- Don’t Call Me a Slut [The Daily Beast] – Meghan McCain (John McCain’s daughter) calmly and sanely responds to a stupid Twitter-fueled minor media scandal: “On Wednesday, I posted a hastily taken self-portrait on Twitter—which I thought was funny and silly—and within a few hours I had caused a minor media scandal. I spent most of the next day thinking about what exactly was so shocking about the picture, why there was such an immediate and nasty overreaction. After all, it’s not like I was caught making a sex tape. I certainly didn’t pose nude for Playboy. And I hadn’t even exposed a nipple. So why all this Sturm und Drang? Could it be it’s because I have breasts? Because for those of you who didn’t know, I have two. They’re larger than some women’s and not as big as others. I don’t usually show off my cleavage—as I did in the photos I posted—which I will admit is not the smartest thing I have ever done. But it’s just not worth the drama it caused. To be honest, I don’t feel that I have anything to feel ashamed of.”
- Hey, showbiz folks: Check your contract before your next tweet [The Hollywood Reporter] – “Hollywood is coming down with the Twitter jitters. There’s a growing number of studio deals with new language aimed specifically at curbing usage of social-media outlets by actors, execs and other creatives. The goal: plugging leaks of disparaging or confidential information about productions via the likes of Twitter, Facebook and YouTube. A recent talent contract from Disney includes a new clause forbidding confidentiality breaches via “interactive media such as Facebook, Twitter, or any other interactive social network or personal blog.”” (The dream factory just isn’t ready to share the candid reality …)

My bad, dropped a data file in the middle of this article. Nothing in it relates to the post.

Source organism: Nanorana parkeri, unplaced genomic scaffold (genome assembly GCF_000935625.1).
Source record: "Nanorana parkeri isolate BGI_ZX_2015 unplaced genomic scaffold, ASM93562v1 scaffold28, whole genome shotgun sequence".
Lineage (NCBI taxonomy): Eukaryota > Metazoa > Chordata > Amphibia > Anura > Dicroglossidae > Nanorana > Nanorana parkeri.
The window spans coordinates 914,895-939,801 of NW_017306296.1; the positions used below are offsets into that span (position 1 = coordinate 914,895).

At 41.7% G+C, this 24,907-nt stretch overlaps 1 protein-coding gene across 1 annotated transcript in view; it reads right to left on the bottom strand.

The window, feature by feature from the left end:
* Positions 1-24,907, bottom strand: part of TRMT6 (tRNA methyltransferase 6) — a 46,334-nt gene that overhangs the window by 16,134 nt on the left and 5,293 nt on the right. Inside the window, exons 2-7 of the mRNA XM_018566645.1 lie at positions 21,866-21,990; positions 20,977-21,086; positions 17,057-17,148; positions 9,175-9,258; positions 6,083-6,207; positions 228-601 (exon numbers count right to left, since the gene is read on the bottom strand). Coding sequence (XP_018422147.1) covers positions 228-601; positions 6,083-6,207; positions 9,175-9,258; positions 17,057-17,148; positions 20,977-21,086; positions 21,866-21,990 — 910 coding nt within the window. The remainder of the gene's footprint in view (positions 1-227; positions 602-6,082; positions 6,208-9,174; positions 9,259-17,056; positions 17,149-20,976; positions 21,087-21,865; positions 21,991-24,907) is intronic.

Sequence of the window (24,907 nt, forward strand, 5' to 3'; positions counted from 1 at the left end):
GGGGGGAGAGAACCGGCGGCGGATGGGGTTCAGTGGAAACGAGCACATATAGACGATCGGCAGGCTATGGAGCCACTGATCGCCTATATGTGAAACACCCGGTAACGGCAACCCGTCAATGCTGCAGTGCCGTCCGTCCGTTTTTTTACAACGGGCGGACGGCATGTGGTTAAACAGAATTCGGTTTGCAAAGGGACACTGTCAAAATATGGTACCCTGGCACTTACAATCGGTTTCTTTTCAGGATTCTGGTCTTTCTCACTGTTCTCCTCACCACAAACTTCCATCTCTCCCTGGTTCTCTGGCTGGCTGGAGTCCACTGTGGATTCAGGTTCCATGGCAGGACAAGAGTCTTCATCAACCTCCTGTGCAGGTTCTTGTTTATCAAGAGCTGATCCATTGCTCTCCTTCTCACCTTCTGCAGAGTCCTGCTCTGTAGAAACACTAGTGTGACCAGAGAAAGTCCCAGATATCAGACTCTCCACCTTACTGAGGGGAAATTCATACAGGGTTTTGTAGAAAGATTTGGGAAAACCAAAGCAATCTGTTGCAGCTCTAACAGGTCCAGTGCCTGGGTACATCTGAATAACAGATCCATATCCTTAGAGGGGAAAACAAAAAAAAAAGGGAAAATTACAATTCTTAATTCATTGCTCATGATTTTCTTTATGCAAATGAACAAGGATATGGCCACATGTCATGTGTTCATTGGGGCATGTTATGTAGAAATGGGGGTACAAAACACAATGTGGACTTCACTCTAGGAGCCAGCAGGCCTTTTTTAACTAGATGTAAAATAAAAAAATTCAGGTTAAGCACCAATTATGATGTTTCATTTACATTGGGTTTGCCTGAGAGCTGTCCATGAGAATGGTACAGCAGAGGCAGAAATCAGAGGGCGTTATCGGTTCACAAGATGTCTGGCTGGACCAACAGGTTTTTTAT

- Berners-Lee ‘sorry’ for slashes [BBC NEWS | Technology] – “The forward slashes at the beginning of internet addresses have long annoyed net users and now the man behind them has apologised for using them. Sir Tim Berners-Lee, the creator of the World Wide Web, has confessed that the // in a web address were actually “unnecessary”. He told the Times newspaper that he could easily have designed URLs not to have the forward slashes. “There you go, it seemed like a good idea at the time,” he said. He admitted that when he devised the web, almost 30 years ago, he had no idea that the forward slashes in every web address would cause “so much hassle”. “